The balloons have to go but the celebrations can stay!

Balloons symbolise celebrations, partying, joy and sharing… But once they are released into the sky, they end up in the ocean and are damaging to our environment. Many sea turtles, dolphins and birds mistake them for food, and die as a result.

The Government of Monaco, the Fondation Prince Albert II de Monaco and the Institut Océanographique are coming together to lead the “celebrate without balloons” initiative in order to encourage the public to do their part and to get involved, by making suggestions and giving alternatives which can be just as festive, but much more environmentally-friendly: together, let’s celebrate in a way which makes the sea turtles happy too…

What happens to a balloon when it is released into the sky…

A balloon will float away into the sky, until it deflates or until the pressure in the atmosphere bursts it into several pieces. These pieces then fall back down to earth and into the sea far from the place they were released. According to the United Nations Environment Programme (UNEP), balloons are in the top 10 of recreational waste found on our coasts. They can travel thousands of kilometres and pollute the most remote and most preserved of places.

…And what consequences do they have on the sea?

Balloons have a negative impact on our environment and pollute streams, lakes and beaches. Releasing a balloon into the air has the same effect as intentionally throwing rubbish onto the ground or into the ocean. When balloons make their way into the water, the shredded and floating pieces can resemble jellyfish or other marine species which marine animals such as sea turtles, fish and dolphins feed on. When these pieces are mistaken for food and ingested, they can get stuck in a sea turtle’s digestive system, which in turn prevents the animal from eating and causes a slow and painful death.

This young loggerhead turtle (Caretta caretta), just twenty centimetres long, was taken in by the Musée Océanographique, who saved its life by removing a balloon that it had ingested.


Wildlife on dry land can also be the victim of balloons and balloon strongs when the pieces fall to the ground alongside roads, rivers or into trees and bushes. Birds have been found hurt by ribbons wrapped around their beaks or wings and have strangled themselves when they became trapped in pieces of string attached to the branches of trees or electrical lines. Just like the marine animals, they can die if they ingest balloons. Unfortunately, almost half of all marine bird species are likely to ingest waste. We have also discovered waste in their nests and seen them feed this to their young.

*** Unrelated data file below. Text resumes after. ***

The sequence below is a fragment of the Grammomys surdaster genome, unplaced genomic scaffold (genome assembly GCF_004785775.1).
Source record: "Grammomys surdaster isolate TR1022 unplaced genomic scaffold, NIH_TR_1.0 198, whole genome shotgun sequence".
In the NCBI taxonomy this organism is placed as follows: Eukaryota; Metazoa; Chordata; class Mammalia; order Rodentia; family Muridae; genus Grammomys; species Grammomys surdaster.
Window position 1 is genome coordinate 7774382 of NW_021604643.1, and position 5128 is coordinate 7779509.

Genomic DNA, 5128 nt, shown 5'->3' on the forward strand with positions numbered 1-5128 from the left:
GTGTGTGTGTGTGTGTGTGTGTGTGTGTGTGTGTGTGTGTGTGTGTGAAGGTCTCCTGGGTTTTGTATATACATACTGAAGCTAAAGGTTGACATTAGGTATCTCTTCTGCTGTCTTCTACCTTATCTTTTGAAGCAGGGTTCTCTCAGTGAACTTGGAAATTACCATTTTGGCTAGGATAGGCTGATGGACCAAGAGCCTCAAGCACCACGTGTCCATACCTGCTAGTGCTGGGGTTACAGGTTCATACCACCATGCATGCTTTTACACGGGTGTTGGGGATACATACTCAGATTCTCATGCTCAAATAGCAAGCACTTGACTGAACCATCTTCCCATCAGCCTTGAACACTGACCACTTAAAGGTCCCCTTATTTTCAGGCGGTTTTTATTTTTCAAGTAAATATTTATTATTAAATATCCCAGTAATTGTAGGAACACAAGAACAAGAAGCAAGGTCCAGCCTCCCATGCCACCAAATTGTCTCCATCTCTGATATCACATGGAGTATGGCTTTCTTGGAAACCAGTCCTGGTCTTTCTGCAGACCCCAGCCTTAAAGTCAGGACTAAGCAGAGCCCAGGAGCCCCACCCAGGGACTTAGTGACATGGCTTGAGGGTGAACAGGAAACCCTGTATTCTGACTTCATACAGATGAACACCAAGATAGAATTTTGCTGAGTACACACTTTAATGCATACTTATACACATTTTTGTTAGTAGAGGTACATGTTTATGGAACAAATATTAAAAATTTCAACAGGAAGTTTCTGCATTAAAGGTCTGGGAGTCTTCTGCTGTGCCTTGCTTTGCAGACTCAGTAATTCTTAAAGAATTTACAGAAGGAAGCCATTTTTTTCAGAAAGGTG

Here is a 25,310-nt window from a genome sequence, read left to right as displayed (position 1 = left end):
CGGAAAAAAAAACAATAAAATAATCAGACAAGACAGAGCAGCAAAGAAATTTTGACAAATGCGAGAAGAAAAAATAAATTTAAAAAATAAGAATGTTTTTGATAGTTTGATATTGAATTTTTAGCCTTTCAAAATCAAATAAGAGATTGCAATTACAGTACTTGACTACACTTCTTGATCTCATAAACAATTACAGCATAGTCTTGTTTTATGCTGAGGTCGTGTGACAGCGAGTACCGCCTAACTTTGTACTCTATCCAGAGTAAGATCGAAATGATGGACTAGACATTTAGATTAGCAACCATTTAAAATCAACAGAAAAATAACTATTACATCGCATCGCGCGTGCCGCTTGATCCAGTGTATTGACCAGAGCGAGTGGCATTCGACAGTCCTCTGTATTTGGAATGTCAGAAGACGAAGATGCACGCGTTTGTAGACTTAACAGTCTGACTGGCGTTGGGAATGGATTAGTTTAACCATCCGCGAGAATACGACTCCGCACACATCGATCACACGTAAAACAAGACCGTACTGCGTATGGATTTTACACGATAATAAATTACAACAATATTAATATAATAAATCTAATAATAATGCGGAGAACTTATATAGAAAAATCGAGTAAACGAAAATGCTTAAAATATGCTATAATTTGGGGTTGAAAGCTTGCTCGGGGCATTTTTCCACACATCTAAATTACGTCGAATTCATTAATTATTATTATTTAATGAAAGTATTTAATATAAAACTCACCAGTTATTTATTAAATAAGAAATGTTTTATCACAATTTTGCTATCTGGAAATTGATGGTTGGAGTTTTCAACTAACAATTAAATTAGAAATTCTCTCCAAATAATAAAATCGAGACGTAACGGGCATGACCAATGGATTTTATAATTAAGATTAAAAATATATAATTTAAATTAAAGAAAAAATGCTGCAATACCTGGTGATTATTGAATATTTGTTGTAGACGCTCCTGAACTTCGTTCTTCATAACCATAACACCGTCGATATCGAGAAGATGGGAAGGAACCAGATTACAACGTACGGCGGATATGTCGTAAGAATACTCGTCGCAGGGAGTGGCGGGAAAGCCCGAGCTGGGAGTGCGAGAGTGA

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These are “Loose and empty balloons which are not transporting anything (in particular skin balloons and floating lanterns which are not carrying a heavy load, or carrying a light load such as a postcard)”. These balloons are for recreational, leisure or commemorative purposes. They pollute because of the material, the rigid plastic stick or the ribbon or string that some have tied onto them.

Have fun without balloons

Skin balloons are generally made by means of polymerisation and so are not biodegradable. Even though some balloons are claimed to be “100% biodegradable”, it should be noted that the term biodegradable is not controlled by any particular standards or regulations. Also, this breakdown only occurs in special conditions and after a specified period of time.

Even if ballons claim to be “biodegradable”, they are still harmful to the environment and dangerous for a large number of animals. We strongly recommend that you refrain from releasing them into the sky!


There are already some alternatives out there such as natural soap bubbles, paper pompoms, candles, kites or windmills, bunting, banners and much more.
If you absolutely must use balloons, keep them indoors to reduce the risk of them flying away, make sure outdoor balloons are securely tied, avoid using mylar non-biodegradable balloons (coated), and make sure all balloons and accessories (such as clips and ribbons) are disposed of properly.
You can also use your imagination and who knows what creative alternatives you will come up with! Don’t hesitate to tell us about them on the Facebook page for this cause!

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Find out more

Ministry of the Environment website

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